The sets ranged from snowy forests to the shrunken Christmas tree and many more. Very impressive details such as the lighting of the tree and the rotating nutcrackers off stage made all the difference. The stage itself was so covered in lights and backdrops that it gave the dancers minimal space to move, but in doing so, made them appear larger than life, even many rows back. TWB transformed the space and probably did everything short of demolition to make it unrecognizable from it’s original form. The designs and specials were everything to write home about and I don’t care what anyone says or how difficult and annoying it may have been to the dancers; I LOVE FAKE SNOW AND I WANT IT ALL THE TIME. This production delivered in snow spades. The transitions were also superb and watching Clara leave in the hot-air Balloon at the end made me cry into my insanely narrow box 6$ popcorn. Let it be known that artificial butter preserves and tears is the preferred combination of the avid performance goer. I will say that dancing in fake snow must be like pushing a rope uphill, but the entertainers were all smiles and only once did I catch a glimpse of one setting up behind the props. To be fair, it’s hard to hide a giant Rat head. There is plenty of smoke, haze and layers going on and if I continue writing about the set design, we’ll be here all night.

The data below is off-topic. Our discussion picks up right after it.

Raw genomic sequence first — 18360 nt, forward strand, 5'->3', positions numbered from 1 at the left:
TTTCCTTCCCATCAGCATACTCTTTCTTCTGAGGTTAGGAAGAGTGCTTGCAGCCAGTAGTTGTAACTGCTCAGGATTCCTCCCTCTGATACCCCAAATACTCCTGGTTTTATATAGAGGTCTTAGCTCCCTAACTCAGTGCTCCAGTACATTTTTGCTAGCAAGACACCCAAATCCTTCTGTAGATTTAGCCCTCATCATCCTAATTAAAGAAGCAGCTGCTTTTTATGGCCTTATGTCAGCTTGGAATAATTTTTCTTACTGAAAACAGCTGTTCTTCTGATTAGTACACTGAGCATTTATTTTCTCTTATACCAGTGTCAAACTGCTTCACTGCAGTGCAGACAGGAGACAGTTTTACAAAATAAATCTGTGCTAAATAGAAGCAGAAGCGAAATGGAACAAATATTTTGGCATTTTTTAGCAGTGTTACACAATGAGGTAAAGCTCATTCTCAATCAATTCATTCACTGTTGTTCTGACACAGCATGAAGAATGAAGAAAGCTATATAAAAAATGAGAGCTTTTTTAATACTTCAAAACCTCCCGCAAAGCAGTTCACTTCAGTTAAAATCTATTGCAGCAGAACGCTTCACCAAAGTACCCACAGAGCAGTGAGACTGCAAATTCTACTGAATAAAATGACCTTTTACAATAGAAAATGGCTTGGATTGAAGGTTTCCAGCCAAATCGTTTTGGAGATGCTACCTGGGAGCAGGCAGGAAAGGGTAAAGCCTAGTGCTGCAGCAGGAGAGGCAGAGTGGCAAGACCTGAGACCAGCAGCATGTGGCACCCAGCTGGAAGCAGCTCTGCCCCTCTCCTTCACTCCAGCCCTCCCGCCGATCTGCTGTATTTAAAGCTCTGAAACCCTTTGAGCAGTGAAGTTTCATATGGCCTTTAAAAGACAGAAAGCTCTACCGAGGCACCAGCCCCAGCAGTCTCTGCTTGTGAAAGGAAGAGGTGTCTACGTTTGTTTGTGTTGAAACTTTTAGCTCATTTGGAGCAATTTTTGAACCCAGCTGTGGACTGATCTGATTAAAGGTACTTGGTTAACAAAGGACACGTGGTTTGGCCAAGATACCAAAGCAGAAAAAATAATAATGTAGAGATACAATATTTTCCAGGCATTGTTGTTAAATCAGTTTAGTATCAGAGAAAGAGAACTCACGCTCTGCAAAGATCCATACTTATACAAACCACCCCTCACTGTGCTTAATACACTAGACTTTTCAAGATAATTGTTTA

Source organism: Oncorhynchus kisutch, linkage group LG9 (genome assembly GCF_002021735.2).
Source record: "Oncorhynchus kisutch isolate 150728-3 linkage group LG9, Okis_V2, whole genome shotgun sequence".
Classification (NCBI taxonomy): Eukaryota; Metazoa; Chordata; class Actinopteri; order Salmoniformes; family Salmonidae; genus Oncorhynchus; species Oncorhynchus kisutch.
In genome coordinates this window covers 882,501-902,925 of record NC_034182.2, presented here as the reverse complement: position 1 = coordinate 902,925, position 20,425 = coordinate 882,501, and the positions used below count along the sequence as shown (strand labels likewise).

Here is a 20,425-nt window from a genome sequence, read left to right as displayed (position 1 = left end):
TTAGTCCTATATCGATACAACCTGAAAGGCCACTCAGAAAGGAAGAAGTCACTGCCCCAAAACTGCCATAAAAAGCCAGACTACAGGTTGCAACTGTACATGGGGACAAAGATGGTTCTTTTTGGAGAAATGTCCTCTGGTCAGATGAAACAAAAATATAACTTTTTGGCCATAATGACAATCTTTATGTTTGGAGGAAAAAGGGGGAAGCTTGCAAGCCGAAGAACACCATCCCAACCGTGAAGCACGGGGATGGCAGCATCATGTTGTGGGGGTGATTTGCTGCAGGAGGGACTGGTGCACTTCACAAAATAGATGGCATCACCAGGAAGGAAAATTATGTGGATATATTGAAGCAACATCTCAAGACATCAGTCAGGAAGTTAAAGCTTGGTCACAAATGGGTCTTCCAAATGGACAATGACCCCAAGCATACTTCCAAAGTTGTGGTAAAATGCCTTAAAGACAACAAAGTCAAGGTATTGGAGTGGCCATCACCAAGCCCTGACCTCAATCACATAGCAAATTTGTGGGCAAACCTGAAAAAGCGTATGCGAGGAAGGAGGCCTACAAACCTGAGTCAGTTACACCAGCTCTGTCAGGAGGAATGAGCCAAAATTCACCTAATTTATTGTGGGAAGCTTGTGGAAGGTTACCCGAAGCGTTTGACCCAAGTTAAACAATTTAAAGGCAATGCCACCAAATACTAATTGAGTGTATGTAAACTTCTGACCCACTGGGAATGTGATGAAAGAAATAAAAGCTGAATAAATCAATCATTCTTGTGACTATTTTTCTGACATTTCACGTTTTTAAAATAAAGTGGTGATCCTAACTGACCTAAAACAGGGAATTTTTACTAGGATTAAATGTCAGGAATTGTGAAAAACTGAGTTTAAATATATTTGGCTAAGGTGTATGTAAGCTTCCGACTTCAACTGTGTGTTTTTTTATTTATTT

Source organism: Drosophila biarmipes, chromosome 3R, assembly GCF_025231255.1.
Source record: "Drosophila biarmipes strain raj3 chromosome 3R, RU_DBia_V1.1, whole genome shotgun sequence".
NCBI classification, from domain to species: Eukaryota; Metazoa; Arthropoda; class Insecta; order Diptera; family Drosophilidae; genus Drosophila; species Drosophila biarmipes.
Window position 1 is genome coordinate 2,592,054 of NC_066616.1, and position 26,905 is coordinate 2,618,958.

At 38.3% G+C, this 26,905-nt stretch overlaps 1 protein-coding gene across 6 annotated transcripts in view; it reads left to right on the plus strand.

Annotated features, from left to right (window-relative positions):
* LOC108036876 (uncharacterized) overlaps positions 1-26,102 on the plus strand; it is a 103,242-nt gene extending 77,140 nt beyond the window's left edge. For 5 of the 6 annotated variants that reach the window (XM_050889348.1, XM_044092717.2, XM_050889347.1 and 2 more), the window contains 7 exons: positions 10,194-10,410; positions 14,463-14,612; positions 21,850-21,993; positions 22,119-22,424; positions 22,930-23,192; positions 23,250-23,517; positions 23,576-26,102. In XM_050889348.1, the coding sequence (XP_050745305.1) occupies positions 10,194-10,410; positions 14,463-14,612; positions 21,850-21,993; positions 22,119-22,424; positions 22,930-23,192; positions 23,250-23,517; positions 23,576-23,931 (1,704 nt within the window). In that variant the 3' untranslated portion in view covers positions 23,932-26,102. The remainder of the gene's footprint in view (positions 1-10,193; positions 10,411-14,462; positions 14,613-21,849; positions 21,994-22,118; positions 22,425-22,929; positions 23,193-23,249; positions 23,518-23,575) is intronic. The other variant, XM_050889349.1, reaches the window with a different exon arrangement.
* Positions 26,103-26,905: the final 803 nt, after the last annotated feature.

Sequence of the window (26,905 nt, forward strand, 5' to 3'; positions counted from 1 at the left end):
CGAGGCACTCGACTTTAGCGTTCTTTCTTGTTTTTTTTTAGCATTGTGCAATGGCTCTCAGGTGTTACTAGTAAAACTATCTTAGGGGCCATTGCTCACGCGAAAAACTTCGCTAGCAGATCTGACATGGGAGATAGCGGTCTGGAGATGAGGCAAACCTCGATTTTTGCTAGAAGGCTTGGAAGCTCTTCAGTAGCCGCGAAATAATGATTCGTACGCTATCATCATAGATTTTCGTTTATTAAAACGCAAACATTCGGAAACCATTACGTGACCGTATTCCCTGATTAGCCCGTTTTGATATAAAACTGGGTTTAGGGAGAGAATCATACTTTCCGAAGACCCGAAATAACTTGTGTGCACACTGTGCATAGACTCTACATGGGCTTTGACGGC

I shouldn’t even address the music, for two reasons. One, we already know what it is, and it’s not going to deviate. Second, it wasn’t live, and there was a problem with it. This is not an issue of TWB, it’s an issue of the Warner Theatre. During my show, the stage right speaker was not calibrated. From the loudest to the quietest pieces, my left ear got much and my right ear got little. If the show itself hadn’t been so stellar, I might have complained more about this, but again, this was a problem with the house. The Warner Theatre really dropped the ball, but it didn’t seem to bother most of the audience. On the other hand, I’m a recording artist and it stuck out to me.